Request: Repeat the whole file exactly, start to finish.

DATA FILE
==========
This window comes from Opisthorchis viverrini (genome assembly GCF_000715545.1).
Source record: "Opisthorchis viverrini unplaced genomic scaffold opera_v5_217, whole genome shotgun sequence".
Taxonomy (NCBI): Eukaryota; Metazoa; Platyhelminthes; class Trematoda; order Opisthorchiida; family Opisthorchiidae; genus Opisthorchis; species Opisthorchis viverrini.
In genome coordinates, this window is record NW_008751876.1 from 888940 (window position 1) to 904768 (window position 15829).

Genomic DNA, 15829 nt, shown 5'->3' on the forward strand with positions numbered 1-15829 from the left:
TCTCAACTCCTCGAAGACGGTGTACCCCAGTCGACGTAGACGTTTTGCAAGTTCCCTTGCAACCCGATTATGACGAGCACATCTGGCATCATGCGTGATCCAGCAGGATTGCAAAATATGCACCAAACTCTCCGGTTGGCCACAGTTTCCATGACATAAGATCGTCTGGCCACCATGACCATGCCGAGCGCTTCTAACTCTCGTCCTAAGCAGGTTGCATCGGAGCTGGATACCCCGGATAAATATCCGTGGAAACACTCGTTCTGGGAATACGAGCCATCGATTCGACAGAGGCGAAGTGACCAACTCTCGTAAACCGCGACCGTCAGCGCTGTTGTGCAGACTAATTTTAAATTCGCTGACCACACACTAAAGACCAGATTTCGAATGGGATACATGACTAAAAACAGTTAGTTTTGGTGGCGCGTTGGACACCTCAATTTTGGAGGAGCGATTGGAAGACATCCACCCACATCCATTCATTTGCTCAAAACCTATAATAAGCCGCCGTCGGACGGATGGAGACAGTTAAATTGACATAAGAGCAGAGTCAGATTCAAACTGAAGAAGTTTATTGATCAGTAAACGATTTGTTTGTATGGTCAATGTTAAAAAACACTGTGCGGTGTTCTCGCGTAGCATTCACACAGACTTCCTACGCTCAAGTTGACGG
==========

This window comes from Opisthorchis viverrini (genome assembly GCF_000715545.1).
Source record: "Opisthorchis viverrini unplaced genomic scaffold opera_v5_217, whole genome shotgun sequence".
Taxonomy (NCBI): Eukaryota; Metazoa; Platyhelminthes; class Trematoda; order Opisthorchiida; family Opisthorchiidae; genus Opisthorchis; species Opisthorchis viverrini.
In genome coordinates, this window is record NW_008751876.1 from 888940 (window position 1) to 904768 (window position 15829).

Genomic DNA, 15829 nt, shown 5'->3' on the forward strand with positions numbered 1-15829 from the left:
TCTCAACTCCTCGAAGACGGTGTACCCCAGTCGACGTAGACGTTTTGCAAGTTCCCTTGCAACCCGATTATGACGAGCACATCTGGCATCATGCGTGATCCAGCAGGATTGCAAAATATGCACCAAACTCTCCGGTTGGCCACAGTTTCCATGACATAAGATCGTCTGGCCACCATGACCATGCCGAGCGCTTCTAACTCTCGTCCTAAGCAGGTTGCATCGGAGCTGGATACCCCGGATAAATATCCGTGGAAACACTCGTTCTGGGAATACGAGCCATCGATTCGACAGAGGCGAAGTGACCAACTCTCGTAAACCGCGACCGTCAGCGCTGTTGTGCAGACTAATTTTAAATTCGCTGACCACACACTAAAGACCAGATTTCGAATGGGATACATGACTAAAAACAGTTAGTTTTGGTGGCGCGTTGGACACCTCAATTTTGGAGGAGCGATTGGAAGACATCCACCCACATCCATTCATTTGCTCAAAACCTATAATAAGCCGCCGTCGGACGGATGGAGACAGTTAAATTGACATAAGAGCAGAGTCAGATTCAAACTGAAGAAGTTTATTGATCAGTAAACGATTTGTTTGTATGGTCAATGTTAAAAAACACTGTGCGGTGTTCTCGCGTAGCATTCACACAGACTTCCTACGCTCAAGTTGACGG